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Syria’s Last Cross-border Aid Lifeline Must Stay Open, Insist UN Humanitarians


The imminent closure of the last cross-border aid
lifeline to northwest Syria must be postponed beyond the 10
July deadline, UN humanitarians said on Friday, noting that
no cross-line supplies had reached Idlib from Damascus, in
11 months.

World Food Programme (WFP)
spokesperson Tomson Phiri said that the renewal of the UN
resolution allowing cross-border operation was critical,
since “millions of lives are at stake”.

Lifeline
for 2.4 million

Speaking in Geneva during a regular
briefing, Mr. Phiri explained that 2.4 million people
“depend entirely on cross-border assistance for their
basic needs including food. The majority of these people are
women and children, many of whom have been displaced
multiple times.”

The development follows an appeal
by UN Secretary-General António
Guterres
to the Security
Council
on Wednesday to continue to allow convoys to
pass through the Bab al-Hawa crossing from Turkey for
another year.

“A failure to extend the Council’s
authorization would have devastating consequences”, said
Mr. Guterres, highlighting that cross-line aid assistance
“at present levels” could not replace the quantities
that were delivered cross-border.

World’s biggest
aid operation

More than 1,000 trucks have transported
food, medicine and other items through the Bab al-Hawa
border crossing each month over the past year, as part of a
wider UN humanitarian operation that is the biggest in the
world.

Around $10 billion is needed to support people
affected by the conflict, whether in the country or as
refugees across the region.

Inside Syria, needs are
massive and growing, however.

“Today, an estimated
12.4 million Syrians are food insecure and this amounts to
nearly 60 per cent of the population who do not know what
they will eat tomorrow. This is an increase of 4.5 million
people in only one year,” said Mr. Phiri.

Most
vulnerable

Those living in Idlib in Syria’s
northwest – which is the last opposition stronghold after
more than a decade of war – are among the most
vulnerable.

“Of greatest concern today is northwest
Syria, where nearly 30 per cent of the people WFP assists, live”, Mr.
Phiri explained. “Similarly, 30 per cent of the food WFP
ships into Syria is through the single remaining border
crossing.”

The Bab al-Hawa crossing from Turkey is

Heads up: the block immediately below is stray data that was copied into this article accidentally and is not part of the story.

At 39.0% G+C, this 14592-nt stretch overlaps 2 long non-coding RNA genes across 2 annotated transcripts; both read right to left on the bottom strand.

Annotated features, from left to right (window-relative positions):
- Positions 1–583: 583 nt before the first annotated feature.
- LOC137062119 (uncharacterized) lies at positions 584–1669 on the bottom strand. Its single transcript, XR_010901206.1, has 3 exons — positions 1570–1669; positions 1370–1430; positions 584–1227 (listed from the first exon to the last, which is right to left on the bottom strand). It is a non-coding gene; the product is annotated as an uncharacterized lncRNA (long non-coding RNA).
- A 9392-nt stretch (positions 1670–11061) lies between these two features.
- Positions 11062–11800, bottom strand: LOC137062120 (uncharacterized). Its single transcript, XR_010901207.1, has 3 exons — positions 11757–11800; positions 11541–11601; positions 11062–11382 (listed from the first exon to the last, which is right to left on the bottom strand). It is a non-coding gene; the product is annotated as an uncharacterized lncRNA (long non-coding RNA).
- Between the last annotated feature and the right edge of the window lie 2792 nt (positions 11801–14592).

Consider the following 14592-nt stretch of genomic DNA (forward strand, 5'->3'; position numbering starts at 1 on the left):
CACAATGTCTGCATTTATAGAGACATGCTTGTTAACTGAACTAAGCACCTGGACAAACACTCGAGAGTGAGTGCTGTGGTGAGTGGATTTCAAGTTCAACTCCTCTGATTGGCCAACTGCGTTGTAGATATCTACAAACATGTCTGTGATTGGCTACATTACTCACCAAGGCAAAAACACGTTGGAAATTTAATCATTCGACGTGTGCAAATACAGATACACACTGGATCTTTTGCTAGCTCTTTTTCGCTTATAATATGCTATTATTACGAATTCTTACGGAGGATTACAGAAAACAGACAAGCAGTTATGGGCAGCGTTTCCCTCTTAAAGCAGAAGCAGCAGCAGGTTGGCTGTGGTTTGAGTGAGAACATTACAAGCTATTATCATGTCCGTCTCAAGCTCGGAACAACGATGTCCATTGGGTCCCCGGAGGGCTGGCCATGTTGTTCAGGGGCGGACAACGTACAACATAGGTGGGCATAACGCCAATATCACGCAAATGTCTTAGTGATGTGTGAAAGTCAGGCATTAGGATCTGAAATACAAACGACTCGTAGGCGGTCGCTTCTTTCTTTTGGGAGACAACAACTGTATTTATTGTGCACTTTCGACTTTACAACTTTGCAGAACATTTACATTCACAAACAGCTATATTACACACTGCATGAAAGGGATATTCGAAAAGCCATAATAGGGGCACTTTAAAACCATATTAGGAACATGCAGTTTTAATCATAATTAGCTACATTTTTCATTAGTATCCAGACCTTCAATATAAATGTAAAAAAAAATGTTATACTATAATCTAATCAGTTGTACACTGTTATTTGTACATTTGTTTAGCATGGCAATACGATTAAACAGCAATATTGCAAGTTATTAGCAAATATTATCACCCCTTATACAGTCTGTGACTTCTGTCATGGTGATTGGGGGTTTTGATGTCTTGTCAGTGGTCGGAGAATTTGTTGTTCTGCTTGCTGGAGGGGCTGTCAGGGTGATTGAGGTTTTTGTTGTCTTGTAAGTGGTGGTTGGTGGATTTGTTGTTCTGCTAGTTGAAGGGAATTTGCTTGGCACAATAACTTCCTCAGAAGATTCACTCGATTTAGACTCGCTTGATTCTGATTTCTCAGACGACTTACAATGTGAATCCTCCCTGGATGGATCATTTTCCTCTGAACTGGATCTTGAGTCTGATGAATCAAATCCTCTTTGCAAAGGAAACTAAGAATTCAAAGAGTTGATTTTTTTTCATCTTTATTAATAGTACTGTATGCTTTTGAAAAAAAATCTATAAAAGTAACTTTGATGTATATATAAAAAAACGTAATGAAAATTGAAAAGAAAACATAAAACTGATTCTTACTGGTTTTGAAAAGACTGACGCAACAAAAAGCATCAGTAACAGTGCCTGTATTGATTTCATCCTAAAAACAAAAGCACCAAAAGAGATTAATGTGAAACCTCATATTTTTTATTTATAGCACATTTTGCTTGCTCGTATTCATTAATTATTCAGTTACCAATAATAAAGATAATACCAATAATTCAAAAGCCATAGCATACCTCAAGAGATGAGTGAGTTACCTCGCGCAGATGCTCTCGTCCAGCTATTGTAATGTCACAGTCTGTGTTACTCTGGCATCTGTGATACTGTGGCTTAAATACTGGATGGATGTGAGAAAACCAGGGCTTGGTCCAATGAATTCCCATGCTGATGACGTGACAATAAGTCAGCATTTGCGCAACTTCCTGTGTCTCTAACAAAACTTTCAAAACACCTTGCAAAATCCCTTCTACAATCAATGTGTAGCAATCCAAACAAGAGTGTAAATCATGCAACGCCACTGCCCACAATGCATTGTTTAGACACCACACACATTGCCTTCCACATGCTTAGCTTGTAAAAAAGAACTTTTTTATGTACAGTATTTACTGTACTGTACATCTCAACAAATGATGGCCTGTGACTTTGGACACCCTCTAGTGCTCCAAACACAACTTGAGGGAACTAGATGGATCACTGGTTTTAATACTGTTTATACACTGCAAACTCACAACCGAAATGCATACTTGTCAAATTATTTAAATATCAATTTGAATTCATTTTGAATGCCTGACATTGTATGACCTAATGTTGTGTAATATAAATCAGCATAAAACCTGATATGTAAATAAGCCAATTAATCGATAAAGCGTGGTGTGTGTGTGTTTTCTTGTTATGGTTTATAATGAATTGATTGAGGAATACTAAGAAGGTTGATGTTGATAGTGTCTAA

the last of four cross-border passages still open, after a
2014 UN Security Council resolution
authorising humanitarian aid into opposition-held areas of
Syria.

COVID-19 threat only one of
many

Spokesperson Christian Lindmeier from the World
Health Organization (WHO)
underscored the likely consequences for Idlib’s already
weakened population if cross-border authorisation is not
renewed: “It would not be possible to roll out reliable
COVID vaccinations to the population and other campaigns to
vaccinate children as well as other essential health
activities including lifesaving care for chronic
non-communicable diseases.”

“The COVID-19 response
is heavily reliant on the UN including the vaccination
roll-out,” he added. “The UN-supported COVAX
mechanism is the only option for access to vaccines in the
area, yet less than 0.58 per cent of the population has
received one dose.”

The WHO spokesperson also
insisted that cross-line convoys “even if deployed
regularly would not replicate the size and scope of this
(cross-border) operation. Despite significant continuing
efforts by the UN, we have not yet managed to create the
conditions to deploy the first cross-line convoy to
north-west Syria and no cross-line convoys have crossed into
north-west Syria from Damascus in the last 11
months.”

Falling further into debt

Securing
enough food to eat inside Syria is a daily struggle, and
families are now buying food on credit, WFP’s Mr. Phiri
said.

“Food prices continue to rise and have
increased by 247 per cent food price increase in the last
year alone; families have exhausted their savings after
years of conflict and are unable to afford basic
meals.”

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